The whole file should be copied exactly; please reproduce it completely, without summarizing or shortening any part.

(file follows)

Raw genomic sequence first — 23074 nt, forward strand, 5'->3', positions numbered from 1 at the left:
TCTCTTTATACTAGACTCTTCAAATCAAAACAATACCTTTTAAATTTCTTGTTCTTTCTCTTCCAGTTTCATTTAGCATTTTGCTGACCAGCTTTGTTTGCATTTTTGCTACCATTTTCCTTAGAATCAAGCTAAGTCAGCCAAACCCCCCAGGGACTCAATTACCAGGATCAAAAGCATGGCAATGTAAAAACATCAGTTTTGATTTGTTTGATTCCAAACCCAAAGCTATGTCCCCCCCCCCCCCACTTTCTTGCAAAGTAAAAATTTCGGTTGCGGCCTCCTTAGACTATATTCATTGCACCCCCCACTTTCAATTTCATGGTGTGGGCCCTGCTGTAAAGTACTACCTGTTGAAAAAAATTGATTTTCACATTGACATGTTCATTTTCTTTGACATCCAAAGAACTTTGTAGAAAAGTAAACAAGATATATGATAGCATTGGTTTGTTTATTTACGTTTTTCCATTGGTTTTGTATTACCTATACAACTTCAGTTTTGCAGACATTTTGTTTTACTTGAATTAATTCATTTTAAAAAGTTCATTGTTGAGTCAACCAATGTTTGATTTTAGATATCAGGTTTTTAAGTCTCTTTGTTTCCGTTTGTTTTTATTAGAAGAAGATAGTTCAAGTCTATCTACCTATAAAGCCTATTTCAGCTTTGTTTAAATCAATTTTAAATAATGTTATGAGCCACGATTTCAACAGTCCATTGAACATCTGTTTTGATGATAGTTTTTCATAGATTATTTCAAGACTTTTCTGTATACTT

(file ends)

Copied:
Raw genomic sequence first — 23074 nt, forward strand, 5'->3', positions numbered from 1 at the left:
TCTCTTTATACTAGACTCTTCAAATCAAAACAATACCTTTTAAATTTCTTGTTCTTTCTCTTCCAGTTTCATTTAGCATTTTGCTGACCAGCTTTGTTTGCATTTTTGCTACCATTTTCCTTAGAATCAAGCTAAGTCAGCCAAACCCCCCAGGGACTCAATTACCAGGATCAAAAGCATGGCAATGTAAAAACATCAGTTTTGATTTGTTTGATTCCAAACCCAAAGCTATGTCCCCCCCCCCCCCACTTTCTTGCAAAGTAAAAATTTCGGTTGCGGCCTCCTTAGACTATATTCATTGCACCCCCCACTTTCAATTTCATGGTGTGGGCCCTGCTGTAAAGTACTACCTGTTGAAAAAAATTGATTTTCACATTGACATGTTCATTTTCTTTGACATCCAAAGAACTTTGTAGAAAAGTAAACAAGATATATGATAGCATTGGTTTGTTTATTTACGTTTTTCCATTGGTTTTGTATTACCTATACAACTTCAGTTTTGCAGACATTTTGTTTTACTTGAATTAATTCATTTTAAAAAGTTCATTGTTGAGTCAACCAATGTTTGATTTTAGATATCAGGTTTTTAAGTCTCTTTGTTTCCGTTTGTTTTTATTAGAAGAAGATAGTTCAAGTCTATCTACCTATAAAGCCTATTTCAGCTTTGTTTAAATCAATTTTAAATAATGTTATGAGCCACGATTTCAACAGTCCATTGAACATCTGTTTTGATGATAGTTTTTCATAGATTATTTCAAGACTTTTCTGTATACTT